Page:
Climate variability and change mitigation and adaptation policies need to prioritize land users needs at local level because it is at this level that impact is felt most. In order to address the challenge of socio-economic and unique regional geographical setting, a customized methodological framework was developed for application in assessment of climate change vulnerability perception and adaptation options around the East African region. Indicators of climate change and variability most appropriate for the region were derived from focused discussions involving key informants in various sectors of the economy drawn from three East African countries. Using these indicators, a structured questionnaire was developed from which surveys and interviews were done on selected sample of target population of farming communities in the Mt. Kenya region. The key highlights of the questionnaire were vulnerability and adaptation. Data obtained from respondents was standardized and subjected to multivariate and ANOVA analysis. Based on principle component analysis (PCA), two main vulnerability categories were identified namely the social and the bio-physical vulnerability indicators. Analysis of variance using Kruskal-Wallis test showed significant statistical variation (P¿=¿0.05) in the perceived vulnerability across the spatial distribution of the 198 respondents. Three insights were distinguished and were discernible by agro-ecological zones. Different vulnerability profiles and adaptive capacity profiles were generated demonstrating the need for prioritizing adaptation and mitigation efforts at local level. There was a high correlation between the bio-physical and social factor/livelihood variables that were assessed.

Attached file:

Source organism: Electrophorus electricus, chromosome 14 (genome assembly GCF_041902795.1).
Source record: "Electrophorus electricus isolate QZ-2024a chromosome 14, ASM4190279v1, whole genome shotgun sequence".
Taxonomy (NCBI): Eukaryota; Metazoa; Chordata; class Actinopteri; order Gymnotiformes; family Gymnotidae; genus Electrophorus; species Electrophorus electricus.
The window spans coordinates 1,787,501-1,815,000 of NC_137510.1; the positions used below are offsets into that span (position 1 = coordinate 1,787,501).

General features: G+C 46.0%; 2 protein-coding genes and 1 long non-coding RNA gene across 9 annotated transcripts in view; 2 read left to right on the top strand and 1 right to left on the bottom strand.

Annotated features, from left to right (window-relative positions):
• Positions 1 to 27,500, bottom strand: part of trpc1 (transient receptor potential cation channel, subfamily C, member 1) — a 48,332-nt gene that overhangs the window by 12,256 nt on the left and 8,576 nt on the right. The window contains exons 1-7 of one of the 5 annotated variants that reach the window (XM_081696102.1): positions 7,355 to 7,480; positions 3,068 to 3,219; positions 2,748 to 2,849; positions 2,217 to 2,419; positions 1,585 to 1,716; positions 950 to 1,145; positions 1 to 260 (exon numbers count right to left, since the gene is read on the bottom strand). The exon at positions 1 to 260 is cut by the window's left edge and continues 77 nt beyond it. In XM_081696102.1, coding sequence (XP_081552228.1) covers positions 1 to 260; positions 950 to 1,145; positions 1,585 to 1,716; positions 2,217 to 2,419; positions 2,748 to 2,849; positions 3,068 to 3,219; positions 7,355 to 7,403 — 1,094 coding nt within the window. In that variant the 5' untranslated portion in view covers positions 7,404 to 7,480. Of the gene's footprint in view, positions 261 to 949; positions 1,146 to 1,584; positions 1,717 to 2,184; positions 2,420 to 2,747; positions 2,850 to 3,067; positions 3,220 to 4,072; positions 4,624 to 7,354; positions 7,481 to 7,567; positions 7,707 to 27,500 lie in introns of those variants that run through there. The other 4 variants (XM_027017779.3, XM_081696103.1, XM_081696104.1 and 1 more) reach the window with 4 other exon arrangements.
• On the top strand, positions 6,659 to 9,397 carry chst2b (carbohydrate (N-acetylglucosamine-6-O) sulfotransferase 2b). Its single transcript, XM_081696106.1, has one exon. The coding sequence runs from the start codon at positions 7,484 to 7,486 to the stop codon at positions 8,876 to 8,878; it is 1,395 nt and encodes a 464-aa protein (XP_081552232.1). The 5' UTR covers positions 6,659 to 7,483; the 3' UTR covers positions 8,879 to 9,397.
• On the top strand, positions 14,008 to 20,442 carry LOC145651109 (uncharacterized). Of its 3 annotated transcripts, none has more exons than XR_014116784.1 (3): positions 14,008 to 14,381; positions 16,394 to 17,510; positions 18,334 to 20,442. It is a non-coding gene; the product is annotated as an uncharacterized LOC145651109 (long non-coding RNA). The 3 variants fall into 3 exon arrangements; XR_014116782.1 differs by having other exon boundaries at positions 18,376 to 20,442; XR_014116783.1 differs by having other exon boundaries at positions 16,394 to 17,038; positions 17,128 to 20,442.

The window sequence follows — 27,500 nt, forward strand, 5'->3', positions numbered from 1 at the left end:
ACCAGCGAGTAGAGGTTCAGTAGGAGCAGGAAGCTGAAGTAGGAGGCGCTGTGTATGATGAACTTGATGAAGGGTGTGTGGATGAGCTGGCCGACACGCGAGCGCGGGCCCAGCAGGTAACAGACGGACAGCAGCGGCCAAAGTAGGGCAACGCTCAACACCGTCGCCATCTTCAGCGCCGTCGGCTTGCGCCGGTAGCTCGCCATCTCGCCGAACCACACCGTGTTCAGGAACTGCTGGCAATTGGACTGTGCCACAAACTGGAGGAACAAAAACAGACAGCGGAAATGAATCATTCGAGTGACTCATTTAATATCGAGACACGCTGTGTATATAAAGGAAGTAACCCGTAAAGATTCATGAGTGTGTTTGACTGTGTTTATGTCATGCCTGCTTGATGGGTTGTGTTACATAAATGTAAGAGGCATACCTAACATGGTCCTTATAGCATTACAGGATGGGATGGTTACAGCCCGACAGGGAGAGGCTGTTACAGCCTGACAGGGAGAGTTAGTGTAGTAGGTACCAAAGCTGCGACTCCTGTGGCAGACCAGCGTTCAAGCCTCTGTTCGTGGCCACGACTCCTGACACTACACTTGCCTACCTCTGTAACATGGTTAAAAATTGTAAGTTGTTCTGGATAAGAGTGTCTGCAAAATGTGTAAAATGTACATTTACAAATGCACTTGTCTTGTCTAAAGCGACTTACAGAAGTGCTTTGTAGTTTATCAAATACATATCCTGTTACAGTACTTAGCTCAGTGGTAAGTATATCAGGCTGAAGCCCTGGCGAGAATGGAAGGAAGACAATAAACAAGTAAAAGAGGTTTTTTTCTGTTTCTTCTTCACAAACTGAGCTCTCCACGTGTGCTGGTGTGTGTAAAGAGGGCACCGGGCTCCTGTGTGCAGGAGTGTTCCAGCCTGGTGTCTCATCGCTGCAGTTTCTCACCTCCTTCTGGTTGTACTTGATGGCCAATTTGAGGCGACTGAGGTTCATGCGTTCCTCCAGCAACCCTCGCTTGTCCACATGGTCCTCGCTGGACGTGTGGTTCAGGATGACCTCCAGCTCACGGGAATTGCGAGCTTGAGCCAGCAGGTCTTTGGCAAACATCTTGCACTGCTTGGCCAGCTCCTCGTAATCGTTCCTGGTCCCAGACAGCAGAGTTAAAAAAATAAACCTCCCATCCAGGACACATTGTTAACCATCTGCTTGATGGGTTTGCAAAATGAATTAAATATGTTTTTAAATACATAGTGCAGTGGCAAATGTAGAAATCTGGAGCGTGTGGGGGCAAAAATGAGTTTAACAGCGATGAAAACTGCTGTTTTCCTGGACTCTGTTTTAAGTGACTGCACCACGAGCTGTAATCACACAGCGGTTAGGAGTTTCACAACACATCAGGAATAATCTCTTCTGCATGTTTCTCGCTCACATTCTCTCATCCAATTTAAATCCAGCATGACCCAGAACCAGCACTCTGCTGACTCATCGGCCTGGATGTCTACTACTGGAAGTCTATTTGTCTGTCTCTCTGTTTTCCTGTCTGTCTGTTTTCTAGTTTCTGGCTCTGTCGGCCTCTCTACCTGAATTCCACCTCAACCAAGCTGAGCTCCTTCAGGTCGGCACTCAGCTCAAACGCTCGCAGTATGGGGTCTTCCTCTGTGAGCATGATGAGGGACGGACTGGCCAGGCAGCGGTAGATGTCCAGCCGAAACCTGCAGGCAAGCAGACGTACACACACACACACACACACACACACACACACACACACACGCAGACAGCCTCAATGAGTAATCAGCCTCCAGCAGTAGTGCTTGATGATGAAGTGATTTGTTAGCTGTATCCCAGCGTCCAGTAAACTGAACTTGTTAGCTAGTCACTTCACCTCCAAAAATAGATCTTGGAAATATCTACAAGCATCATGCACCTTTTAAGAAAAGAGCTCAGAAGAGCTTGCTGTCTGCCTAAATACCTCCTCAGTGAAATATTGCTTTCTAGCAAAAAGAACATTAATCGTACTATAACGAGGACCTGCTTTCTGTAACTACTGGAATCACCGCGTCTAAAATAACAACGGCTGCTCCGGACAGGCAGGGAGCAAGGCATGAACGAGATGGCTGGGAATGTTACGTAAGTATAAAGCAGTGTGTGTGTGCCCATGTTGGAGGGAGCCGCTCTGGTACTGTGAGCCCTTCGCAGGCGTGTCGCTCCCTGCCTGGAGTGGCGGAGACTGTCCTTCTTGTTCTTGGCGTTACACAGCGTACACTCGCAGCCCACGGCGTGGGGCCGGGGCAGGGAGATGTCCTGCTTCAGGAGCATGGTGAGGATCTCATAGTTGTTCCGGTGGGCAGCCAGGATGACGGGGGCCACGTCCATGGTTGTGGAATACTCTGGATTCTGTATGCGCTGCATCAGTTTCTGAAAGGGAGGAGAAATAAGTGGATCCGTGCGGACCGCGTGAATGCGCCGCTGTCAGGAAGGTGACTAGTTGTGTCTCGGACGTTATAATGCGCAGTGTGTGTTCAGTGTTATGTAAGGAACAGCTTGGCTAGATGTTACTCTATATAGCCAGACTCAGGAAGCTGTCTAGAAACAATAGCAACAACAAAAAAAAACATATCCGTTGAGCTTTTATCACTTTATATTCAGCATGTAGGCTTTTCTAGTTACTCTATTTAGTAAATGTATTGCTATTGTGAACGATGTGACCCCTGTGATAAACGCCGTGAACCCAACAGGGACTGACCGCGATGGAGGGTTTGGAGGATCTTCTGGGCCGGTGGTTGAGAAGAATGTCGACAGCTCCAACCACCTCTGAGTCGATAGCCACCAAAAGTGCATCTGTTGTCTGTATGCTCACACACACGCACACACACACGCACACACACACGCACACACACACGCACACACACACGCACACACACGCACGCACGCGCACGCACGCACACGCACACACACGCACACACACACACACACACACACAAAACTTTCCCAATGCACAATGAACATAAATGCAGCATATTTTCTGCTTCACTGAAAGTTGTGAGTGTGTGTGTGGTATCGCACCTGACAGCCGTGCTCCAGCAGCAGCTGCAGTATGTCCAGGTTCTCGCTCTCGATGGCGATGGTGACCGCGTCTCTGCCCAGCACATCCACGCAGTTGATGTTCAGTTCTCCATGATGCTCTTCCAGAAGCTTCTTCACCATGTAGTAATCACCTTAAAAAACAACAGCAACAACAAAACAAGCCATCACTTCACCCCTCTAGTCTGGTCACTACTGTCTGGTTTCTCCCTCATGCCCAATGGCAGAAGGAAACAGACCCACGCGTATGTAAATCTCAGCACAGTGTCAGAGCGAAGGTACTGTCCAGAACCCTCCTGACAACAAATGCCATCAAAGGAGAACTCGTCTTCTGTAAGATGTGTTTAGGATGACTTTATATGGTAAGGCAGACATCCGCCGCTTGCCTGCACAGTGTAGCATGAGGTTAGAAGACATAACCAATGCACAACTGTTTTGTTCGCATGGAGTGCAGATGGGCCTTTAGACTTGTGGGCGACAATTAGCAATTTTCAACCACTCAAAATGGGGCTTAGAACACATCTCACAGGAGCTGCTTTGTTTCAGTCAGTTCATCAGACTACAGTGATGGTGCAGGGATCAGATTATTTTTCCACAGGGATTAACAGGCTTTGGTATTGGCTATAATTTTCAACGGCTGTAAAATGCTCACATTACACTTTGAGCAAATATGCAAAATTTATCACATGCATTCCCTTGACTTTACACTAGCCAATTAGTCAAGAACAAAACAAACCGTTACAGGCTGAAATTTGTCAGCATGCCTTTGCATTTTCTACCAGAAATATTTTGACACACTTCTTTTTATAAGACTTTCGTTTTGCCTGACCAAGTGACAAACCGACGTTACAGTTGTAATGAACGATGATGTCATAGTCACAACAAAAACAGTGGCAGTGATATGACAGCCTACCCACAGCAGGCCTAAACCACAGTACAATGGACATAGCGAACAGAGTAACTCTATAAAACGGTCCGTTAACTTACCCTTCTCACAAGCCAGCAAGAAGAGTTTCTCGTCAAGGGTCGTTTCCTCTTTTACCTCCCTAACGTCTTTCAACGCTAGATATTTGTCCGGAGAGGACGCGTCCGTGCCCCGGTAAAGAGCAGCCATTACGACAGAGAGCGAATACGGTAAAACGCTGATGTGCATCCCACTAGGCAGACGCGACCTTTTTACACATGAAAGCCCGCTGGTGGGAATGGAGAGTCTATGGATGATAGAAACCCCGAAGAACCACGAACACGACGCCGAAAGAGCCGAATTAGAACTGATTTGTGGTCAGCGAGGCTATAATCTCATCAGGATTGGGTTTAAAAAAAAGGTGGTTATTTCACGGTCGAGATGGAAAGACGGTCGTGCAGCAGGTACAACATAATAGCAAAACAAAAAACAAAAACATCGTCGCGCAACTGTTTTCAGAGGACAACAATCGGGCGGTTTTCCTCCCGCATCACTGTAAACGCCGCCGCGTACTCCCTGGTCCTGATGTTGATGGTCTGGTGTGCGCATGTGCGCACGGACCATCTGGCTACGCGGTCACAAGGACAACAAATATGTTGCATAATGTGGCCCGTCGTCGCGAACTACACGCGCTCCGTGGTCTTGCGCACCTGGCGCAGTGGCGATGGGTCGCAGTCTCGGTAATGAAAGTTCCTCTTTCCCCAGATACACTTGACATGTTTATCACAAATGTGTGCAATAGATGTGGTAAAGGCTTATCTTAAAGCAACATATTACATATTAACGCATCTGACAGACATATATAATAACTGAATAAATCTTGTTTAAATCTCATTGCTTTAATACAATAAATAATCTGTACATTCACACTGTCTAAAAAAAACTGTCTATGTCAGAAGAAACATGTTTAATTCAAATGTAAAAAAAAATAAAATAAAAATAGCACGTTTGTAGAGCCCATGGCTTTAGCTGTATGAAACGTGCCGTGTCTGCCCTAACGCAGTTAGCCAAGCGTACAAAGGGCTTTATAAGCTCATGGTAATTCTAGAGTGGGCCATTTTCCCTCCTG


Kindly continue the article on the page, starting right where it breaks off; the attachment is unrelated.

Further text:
|Journal||Mitigation and Adaptation Strategies for Global Change|
|Publication status||Published - 2012|
Adimo, A. O., Njoroge, J. B., Claessens, L. F. G., & Wamocho, L. S. (2012). Land use and climate change adaptation strategies in Kenya. Mitigation and Adaptation Strategies for Global Change, 17(2), 153-171. https://doi.org/10.1007/s11027-011-9318-6